About The Diplomatic Pouch

Manus Hand, Publisher

What Took So Dang Long??

Let's start out this "About" article with the sad fact that this issue is the latest (nearly four weeks later than deadline) to publish in the history of the Zine. There are a few reasons for this, but in short, they can be summed up in two words:

Real Life

We hobbyists joke a lot about real life and how it can screw things up on you, but every so often, it has a way of making sure you know how important it is.

About six weeks ago, my father found out that the "back" pains he'd been having for years were heart attacks, and that he should fix himself post-haste or become unfixable. It was a very stressful time on him, and, although I was only involved as a spectator and hand-holder for my mom, I wasn't able to really think of much else. He came through the quintuple bypass with flying colors (nearly three weeks ago now) and is well on the road to recovery, but as soon as he came out of surgery, I breathed a sigh of relief that I hadn't even known was in me. I hadn't realized how stressed I was until it was over. Dad's condition prompted me to start in on regular doctor's appointments, and I began them while he was hospitalized but before he had gone through the surgery. My blood pressure registered high each time (a surprise to me), but when I went in after dad was back home recovering, my own blood pressure was back down. Like I say, I just hadn't known my own stress level, I guess.

While I'm on the subject, I had to ask for a long deadline extension in a couple of my ongoing games so that I could deal properly with my father's hospitalization and with trips I made north. I mentioned the reason for my extension request, and that my father is e-mailable. He received a number of well-wishes from the Diplomacy community, and I want to personally thank all of you who sent him words of encouragement (which he got on returning home from the hospital). As I've said, I feel very proud to be involved in the Diplomacy hobby. It is made up of thousands of very kind people. We are indeed much like a worldwide fraternal society. Like most players (I hope) I have come to know people from literally all over the world, and I don't think I am saying too much to call a large number of them my personal friends.

Other than dad's successful surgery, my own work piled up and got to be a lot of fun to do, so I was occupied with that. When I finally got the time to get to The Zine, something went haywire with the modems at my office, which I use for off-hours Net access, and I was without a way to get to The Pouch (or e-mail) for nearly two weeks except during work hours.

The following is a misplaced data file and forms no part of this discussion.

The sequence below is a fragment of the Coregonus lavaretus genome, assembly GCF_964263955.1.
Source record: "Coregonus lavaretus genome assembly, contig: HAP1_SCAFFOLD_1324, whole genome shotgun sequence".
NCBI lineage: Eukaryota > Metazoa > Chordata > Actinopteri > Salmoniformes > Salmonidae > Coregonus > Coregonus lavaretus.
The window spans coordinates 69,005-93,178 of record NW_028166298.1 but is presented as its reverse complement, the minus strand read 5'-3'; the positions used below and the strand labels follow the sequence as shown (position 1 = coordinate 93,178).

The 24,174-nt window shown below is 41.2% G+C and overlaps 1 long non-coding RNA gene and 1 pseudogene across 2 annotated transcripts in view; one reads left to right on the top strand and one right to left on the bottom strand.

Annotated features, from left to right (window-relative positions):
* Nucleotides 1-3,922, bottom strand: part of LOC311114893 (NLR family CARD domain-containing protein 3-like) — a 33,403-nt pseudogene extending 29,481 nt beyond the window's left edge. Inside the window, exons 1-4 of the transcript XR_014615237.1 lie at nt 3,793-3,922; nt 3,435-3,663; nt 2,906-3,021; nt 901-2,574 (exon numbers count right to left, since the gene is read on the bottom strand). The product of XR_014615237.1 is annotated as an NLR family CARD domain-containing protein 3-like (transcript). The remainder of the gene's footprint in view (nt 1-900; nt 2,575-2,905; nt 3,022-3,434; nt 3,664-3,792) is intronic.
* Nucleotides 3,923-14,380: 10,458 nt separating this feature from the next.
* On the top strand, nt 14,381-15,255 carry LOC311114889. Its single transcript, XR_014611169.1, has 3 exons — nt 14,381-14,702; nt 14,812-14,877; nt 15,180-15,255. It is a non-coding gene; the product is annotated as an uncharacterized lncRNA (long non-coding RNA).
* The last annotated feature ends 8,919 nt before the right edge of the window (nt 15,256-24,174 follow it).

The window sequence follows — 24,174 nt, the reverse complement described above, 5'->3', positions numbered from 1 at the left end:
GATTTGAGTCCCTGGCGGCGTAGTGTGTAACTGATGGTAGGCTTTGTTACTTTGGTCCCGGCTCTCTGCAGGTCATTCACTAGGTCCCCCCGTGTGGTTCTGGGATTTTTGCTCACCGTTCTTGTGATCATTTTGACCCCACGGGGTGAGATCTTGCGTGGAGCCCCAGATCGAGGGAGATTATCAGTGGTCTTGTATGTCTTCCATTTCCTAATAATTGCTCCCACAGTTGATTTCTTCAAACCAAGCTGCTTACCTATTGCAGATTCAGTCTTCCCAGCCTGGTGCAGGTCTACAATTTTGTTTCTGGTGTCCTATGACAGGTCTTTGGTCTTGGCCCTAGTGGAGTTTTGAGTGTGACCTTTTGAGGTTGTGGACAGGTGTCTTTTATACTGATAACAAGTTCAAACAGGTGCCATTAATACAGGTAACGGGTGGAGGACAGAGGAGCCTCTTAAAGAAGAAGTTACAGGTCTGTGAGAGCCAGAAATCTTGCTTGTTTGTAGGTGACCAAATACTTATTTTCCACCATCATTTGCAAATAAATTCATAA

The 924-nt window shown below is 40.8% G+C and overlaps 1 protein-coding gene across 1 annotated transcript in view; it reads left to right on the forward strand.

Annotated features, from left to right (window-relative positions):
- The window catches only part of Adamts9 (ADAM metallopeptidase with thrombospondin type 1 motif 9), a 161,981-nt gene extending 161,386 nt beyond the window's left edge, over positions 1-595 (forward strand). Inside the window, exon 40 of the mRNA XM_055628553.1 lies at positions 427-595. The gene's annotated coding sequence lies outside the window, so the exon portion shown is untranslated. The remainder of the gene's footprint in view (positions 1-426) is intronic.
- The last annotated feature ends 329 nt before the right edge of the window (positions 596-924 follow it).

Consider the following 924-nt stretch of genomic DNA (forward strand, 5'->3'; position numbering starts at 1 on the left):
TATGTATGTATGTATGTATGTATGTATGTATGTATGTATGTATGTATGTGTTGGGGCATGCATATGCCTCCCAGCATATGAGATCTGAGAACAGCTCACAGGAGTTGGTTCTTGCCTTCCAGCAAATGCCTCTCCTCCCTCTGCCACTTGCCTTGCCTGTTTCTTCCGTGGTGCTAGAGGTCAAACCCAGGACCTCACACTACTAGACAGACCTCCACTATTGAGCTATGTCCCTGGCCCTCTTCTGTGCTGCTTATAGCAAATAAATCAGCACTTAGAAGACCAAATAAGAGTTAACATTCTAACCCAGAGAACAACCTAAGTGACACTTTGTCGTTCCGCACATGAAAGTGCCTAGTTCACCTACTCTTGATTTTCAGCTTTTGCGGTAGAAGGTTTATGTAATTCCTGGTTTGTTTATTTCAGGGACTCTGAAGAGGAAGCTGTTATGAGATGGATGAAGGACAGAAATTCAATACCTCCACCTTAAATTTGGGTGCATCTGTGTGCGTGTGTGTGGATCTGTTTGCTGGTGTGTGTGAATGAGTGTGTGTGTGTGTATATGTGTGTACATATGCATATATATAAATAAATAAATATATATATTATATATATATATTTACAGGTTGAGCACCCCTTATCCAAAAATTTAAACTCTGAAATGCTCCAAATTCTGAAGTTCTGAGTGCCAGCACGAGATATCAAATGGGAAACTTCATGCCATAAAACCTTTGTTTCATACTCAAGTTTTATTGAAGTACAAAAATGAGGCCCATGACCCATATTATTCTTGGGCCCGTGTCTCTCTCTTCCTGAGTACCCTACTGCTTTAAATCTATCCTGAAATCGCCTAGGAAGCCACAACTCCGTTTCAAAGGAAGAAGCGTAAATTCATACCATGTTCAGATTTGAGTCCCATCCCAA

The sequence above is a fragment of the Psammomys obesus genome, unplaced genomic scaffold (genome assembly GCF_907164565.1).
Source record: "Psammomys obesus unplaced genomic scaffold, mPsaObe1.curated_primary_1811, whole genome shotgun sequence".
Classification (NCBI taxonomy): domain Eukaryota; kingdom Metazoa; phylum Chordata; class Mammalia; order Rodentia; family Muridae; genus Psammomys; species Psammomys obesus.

Thankfully, Simon (who also has been extraordinarily busy) was able to do a lot of editing, and we got some help from a couple of volunteers (Thomas Kuhlmann and Frank Mayer) as well. However, even this wasn't enough to make the 31 March deadline, because as it turns out (and as you will see), we had a lot of submissions this time around. As a matter of fact, we had so many that we ended up deciding to save a few until next issue. If you are one of the contributors who doesn't see your article in this issue, my apologies, but it will be in the next one.

I know -- excuses, excuses, but hey, if you didn't get excuses, you wouldn't even get a Pouch this time!

A lot of people have been mailing me wondering, "where's The Pouch?" There've been more than a few postings to the rec.games.diplomacy newsgroup asking that same question. I've got to say, it's nice to be so loved. Honest. If The Zine is ever this late again (God forbid), I hope there is still as much interest and concern!

I've also received some very understanding words from postal 'zine publishers and ex-publishers, and I want to thank them here as well. Publishing is never a real easy thing, and to do it to a deadline is near impossible.

My apologies to you all for the times when deadlines are missed, and my thanks to you all for your understanding.

Speaking of Real Life...

A trio of sad notices have come to my attention recently. The sister of Björn von Knorring, a world-renowned Swedish player who I met first at WDC VI and then again in Göteborg at WDC VII, is very seriously ill. I want to extend to him all the best thoughts and prayers of his many, many friends in the Diplomacy community, among whom I happily count myself. We are thinking of you, Björn, and we will miss you at Chapel Hill.